The general principle is to keep your wingtips the same shade as the cloth of your suit, or darker, though not excessively darker.
Black Wingtip Shoes – What Can You Wear With Them?
Although less popular than their brown counterparts, black wingtip shoes can be very stylish.
Black wingtip shoes are more formal, though still not as formal as cap toe or whole cut shoes. You might pair them with a black or grey suit. Black wingtips would match with a blue suit as well, so long as it’s a darker blue and not something too light.
This outfit would be acceptable for the office or an evening at a fancy restaurant, though it still wouldn’t cut it for a funeral or wedding.
The one color they won’t pair with is white, as the contrast will be too strong. White suits generally require white wingtips.
Black And White Wingtip Shoes – What Are They Used For?
Black and white wingtips, also known as spectator shoes, are a very quirky type of footwear. Supposedly, John Lobb invented them as cricket shoes. Cricket shoes are historically white, and as such, they dirty quickly. Lobb used black leather for the parts that dirtied quickest like the upper sides to increase their lifespan.
For a while, the shoes were seen as ungentlemanly for being so ostentatious. They caught on in the 1920s, being worn by mafioso’s and African-American jazz musicians alike, and becoming synonymous with the energy and changing fashion of the Roaring Twenties.
The shoes were worn by attendees of sporting events like polo matches and the Kentucky derby, be they indoors or outdoors. This gave them the name spectator shoes.
They weren’t and still aren’t worn with formal attire. They’re best paired with odd jackets and trousers, where your style defies a single solid color and incorporates 2 or more different but not clashing colors.
Two Toned Wingtip Shoes – What Are They Worn With?
You can still wear two toned wingtips with black-and-white pairs with odd jackets and trousers today, as long as you’re attending a formal venue. You’ll just want one color, typically that of the upper and counter, to be darker than the trousers so it’s not too conspicuous.
For instance, dark brown and white wingtips, beige trousers, and a navy blazer. You’ll present yourself as gentlemanly and unique without being too gaudy.
Red Wingtip Shoes – What Can They Be Worn With?
As with any shoe, they go well with suits of the same color or lighter. Even if you don’t have red dress paints, you could match them with a red blazer or sweater and khakis.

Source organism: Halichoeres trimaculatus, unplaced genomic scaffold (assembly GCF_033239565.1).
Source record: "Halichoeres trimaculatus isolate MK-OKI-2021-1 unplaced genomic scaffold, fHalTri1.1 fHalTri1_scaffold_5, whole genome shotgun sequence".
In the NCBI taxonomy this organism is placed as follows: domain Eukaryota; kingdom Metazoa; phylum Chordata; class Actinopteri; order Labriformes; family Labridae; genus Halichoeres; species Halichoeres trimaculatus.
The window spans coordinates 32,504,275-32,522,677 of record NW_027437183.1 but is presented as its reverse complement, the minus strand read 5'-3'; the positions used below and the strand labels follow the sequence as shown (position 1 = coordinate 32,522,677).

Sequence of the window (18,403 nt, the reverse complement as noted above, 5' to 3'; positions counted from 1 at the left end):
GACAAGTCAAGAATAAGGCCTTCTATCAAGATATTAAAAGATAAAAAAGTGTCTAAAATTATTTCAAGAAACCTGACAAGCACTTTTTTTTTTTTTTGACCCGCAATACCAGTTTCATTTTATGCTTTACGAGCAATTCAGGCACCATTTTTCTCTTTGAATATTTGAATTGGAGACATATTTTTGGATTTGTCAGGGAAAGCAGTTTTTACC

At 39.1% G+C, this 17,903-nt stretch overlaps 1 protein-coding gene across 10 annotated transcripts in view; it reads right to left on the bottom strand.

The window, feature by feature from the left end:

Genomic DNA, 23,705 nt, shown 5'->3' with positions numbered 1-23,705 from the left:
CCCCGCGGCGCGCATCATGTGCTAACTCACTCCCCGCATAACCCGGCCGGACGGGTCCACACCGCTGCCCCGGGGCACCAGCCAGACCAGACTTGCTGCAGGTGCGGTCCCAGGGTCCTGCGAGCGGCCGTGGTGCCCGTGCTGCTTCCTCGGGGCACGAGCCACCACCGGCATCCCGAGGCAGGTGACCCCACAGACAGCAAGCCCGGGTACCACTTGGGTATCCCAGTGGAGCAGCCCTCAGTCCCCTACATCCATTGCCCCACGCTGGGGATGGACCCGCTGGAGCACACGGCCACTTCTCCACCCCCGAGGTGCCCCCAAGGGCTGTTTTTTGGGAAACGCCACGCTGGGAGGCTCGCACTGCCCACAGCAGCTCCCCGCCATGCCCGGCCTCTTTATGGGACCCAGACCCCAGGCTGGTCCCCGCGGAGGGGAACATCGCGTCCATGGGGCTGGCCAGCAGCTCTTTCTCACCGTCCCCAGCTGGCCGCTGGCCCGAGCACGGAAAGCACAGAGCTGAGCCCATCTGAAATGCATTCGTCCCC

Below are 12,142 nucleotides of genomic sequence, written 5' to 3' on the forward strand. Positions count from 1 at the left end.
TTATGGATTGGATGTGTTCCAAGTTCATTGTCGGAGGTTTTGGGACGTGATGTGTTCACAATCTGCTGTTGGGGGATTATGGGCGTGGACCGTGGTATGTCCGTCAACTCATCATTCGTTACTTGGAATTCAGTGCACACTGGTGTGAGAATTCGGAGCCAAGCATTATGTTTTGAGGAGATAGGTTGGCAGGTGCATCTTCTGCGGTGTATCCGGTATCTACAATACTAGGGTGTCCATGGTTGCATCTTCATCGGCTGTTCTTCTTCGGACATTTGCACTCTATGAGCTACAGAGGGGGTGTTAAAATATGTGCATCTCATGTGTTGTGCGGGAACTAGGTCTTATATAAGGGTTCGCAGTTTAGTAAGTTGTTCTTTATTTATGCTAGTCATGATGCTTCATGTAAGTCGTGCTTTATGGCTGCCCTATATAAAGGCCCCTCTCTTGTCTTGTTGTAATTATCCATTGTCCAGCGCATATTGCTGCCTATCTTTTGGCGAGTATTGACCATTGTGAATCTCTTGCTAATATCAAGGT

You also might pair them with odd jacket and trouser combinations if the shoe is darker than the trousers. Just note that the shoes should be the same shade red as the jacket or darker. Light and medium red stand out as colors so you’d want to be wearing an equally bright jacket to balance your shoes.
Tan Wingtip Shoes – What Should They be Worn With?
Tan wingtips go well primarily with tan suits. You don’t want your suit to be darker than your shoes, as your shoes will overshadow the rest of your outfit. But you also wouldn’t want to wear tan wingtips with a white suit. Even though they’re darker, the slight contrast will work against you, and this combo will be jarring.
White Wingtip Shoes – Are They Only For White Suits And Clothes?
Yes. White is the lightest color, immediately drawing attention to itself. If you wear white wingtip shoes with a non-white suit, they’ll become the focal point of your outfit, short of you wearing a jester hat. As nice as your white wingtips are, you’ll want them to be more in the background so they don’t distract from your suit.
Suede Wingtip Shoes – How Should They Be Worn?
While suede wingtips are slightly less formal than top grain (reversed) leather ones, the general fashion rules still apply.
You’ll want to pair your suede shoes with suits of the same color or lighter. Wear white suede wingtips with white suits. Brown suede wingtips go especially well with navy suits. And so on.
The main thing to note is that suede dirties quicker than finished leather and is less durable, so suede wingtips might not be the best choice for outdoor gatherings.